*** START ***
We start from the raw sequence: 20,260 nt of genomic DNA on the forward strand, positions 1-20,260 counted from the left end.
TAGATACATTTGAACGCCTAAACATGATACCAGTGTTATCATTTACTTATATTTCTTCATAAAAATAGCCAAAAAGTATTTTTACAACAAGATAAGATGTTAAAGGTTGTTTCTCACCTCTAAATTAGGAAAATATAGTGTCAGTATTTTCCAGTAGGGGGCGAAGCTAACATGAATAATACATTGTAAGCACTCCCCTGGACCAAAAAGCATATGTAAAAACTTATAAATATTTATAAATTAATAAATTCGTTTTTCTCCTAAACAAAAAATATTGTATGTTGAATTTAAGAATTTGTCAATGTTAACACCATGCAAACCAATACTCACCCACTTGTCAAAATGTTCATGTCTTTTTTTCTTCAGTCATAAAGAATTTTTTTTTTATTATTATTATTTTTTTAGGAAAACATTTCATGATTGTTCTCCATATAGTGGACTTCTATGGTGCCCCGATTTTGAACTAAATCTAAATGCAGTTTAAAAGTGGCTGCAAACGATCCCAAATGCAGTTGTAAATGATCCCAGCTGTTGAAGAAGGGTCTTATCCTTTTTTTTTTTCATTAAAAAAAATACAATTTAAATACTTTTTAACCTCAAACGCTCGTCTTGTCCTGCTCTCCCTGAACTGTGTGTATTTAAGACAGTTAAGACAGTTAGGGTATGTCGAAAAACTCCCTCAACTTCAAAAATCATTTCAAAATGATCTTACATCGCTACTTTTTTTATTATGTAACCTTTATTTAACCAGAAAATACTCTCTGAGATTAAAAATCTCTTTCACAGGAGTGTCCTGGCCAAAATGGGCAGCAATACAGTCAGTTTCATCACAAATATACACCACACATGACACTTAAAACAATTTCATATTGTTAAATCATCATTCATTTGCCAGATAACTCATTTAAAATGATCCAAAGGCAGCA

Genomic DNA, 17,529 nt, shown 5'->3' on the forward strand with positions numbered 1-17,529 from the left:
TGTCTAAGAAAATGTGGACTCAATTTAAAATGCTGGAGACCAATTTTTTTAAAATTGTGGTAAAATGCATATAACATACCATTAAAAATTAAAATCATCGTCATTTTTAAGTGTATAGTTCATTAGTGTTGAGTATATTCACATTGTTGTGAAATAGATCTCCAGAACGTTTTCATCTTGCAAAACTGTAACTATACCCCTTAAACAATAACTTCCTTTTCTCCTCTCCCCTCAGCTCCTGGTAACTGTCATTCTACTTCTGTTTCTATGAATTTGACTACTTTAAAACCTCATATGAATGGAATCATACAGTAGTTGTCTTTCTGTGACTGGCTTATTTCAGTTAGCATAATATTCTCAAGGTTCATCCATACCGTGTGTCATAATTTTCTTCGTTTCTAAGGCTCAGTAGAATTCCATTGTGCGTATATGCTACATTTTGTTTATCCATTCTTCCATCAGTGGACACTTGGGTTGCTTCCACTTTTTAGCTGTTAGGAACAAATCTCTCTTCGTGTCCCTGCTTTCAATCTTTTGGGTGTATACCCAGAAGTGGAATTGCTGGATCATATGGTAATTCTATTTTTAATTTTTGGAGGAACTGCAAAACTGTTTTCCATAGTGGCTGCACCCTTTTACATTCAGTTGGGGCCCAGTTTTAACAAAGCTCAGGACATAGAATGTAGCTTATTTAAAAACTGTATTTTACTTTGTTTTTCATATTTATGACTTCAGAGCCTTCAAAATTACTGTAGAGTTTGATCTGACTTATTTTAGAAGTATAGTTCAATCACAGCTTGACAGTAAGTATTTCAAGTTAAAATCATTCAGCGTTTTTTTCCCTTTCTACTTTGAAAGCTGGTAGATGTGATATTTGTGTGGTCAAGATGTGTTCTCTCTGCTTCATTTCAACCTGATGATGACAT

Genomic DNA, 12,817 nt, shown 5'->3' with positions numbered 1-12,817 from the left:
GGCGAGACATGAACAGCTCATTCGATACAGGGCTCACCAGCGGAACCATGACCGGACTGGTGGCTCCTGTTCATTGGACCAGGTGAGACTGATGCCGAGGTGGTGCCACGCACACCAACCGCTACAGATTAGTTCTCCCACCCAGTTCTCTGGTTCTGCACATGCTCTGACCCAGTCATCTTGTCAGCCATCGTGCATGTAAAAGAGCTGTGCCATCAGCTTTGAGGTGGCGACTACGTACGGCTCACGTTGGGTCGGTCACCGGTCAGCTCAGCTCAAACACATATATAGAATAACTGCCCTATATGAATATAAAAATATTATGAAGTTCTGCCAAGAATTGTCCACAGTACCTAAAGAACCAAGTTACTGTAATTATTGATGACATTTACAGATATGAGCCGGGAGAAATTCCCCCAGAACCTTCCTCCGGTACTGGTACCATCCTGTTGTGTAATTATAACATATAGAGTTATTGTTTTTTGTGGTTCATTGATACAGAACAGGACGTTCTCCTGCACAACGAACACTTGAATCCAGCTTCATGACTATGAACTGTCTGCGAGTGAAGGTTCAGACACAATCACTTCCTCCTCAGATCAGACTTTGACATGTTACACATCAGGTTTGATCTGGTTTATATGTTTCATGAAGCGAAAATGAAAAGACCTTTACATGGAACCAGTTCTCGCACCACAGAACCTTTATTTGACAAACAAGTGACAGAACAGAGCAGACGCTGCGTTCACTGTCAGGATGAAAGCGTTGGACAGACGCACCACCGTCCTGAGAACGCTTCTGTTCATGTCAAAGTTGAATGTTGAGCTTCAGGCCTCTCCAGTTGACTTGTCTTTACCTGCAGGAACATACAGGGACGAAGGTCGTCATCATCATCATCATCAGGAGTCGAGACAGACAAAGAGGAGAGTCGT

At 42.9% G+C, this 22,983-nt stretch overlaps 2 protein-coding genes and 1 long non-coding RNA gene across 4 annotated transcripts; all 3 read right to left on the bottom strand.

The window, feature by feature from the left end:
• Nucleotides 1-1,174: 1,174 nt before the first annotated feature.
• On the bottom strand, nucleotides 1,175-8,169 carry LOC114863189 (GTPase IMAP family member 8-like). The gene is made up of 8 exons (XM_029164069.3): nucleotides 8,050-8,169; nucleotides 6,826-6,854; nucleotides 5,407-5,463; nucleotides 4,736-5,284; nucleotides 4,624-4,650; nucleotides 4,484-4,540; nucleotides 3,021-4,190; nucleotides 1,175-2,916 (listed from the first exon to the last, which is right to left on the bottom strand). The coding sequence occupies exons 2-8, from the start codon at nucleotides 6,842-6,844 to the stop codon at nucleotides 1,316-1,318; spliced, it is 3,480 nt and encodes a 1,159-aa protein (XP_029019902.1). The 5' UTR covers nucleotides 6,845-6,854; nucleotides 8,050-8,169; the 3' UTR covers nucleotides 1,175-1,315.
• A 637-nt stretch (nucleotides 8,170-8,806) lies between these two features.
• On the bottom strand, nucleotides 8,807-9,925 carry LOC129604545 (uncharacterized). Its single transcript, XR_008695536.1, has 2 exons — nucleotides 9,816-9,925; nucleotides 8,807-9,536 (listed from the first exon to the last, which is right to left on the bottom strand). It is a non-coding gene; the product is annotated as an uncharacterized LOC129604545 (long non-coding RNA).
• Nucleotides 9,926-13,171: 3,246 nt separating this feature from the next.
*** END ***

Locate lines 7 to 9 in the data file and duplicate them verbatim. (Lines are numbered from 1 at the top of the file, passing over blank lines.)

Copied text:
At 42.9% G+C, this 22,983-nt stretch overlaps 2 protein-coding genes and 1 long non-coding RNA gene across 4 annotated transcripts; all 3 read right to left on the bottom strand.

The window, feature by feature from the left end:
• Nucleotides 1-1,174: 1,174 nt before the first annotated feature.